So my game is simple, but it involves a lot of interaction and simulation. Nothing complicated, just a lot of interaction implemented as the game matures. Im just wondering how much can Panda3d do, how much does it already has for me. I assume it has no AI at all? And how should i approach Panda3d especially when im an artist? One thing im worry about is the animation ability, the .egg format seems to be similar to .x format which i remember is a very bad format for animation. And can my maps be open ended, like big enough for a whole landscape, and not just a city. Or can i really create a somewhat complex game as the engine is.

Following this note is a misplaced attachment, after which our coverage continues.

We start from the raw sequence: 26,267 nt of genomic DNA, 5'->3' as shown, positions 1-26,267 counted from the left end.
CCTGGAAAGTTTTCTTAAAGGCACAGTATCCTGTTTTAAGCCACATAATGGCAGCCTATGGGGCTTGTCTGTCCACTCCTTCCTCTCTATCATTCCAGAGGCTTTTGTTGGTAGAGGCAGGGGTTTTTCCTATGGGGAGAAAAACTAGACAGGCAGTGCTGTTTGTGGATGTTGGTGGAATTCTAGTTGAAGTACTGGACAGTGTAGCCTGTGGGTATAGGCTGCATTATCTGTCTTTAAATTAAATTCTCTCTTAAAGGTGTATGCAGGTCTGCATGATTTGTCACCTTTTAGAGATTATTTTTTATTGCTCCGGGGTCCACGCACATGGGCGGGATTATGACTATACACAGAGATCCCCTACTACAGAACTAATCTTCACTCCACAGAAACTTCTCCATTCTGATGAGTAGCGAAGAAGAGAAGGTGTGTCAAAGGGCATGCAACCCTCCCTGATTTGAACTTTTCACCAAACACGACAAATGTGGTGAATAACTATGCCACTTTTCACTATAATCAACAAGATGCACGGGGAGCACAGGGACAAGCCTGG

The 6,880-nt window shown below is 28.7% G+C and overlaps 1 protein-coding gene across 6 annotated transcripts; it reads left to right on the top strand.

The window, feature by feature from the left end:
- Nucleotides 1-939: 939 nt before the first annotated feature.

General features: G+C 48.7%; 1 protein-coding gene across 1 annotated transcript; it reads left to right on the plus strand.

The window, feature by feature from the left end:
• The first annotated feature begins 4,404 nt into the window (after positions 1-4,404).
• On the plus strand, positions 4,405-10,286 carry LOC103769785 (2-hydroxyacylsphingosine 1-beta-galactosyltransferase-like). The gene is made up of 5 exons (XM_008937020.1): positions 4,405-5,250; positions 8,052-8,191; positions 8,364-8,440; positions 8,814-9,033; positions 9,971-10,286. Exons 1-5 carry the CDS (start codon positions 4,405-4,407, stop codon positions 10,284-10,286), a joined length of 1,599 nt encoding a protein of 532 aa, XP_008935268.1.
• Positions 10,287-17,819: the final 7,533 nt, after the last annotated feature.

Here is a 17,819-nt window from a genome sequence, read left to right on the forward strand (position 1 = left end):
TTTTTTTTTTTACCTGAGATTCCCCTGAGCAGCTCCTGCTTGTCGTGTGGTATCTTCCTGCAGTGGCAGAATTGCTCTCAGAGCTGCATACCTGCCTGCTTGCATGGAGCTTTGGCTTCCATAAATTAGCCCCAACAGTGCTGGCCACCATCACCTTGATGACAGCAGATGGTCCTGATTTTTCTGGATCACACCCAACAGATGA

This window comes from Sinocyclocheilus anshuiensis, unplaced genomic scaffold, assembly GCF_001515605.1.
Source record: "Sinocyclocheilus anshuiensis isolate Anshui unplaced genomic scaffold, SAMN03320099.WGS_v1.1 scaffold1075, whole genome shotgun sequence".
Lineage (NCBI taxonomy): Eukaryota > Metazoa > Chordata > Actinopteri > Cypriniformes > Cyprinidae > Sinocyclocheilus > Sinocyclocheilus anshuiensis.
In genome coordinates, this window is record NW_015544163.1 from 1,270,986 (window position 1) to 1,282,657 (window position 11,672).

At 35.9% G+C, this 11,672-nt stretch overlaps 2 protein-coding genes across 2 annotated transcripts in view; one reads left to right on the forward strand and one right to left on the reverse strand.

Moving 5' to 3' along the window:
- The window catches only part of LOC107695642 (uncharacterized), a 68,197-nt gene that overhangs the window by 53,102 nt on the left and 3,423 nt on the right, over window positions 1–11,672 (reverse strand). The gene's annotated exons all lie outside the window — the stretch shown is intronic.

Since im not a programmer i need your suggestion first from what i have told you before i dive into Panda3d and really dig into it.

and welcome to panda3d.since you didnt really ask any clear questions i’m trying to guess what you where asking.

lots of interaction. dunno exactly how you define that. but if you need to read input devices. panda provides a lot of them. from mouse, keybord,trackballs, up to motion capturing equipment(VR-stuff. never used it myself).

about the AI . your guess is correct. it has no AI. some people wrote path-finding algorithms for panda. what panda has is a pretty neat Finite State Machine you can use to write your AI.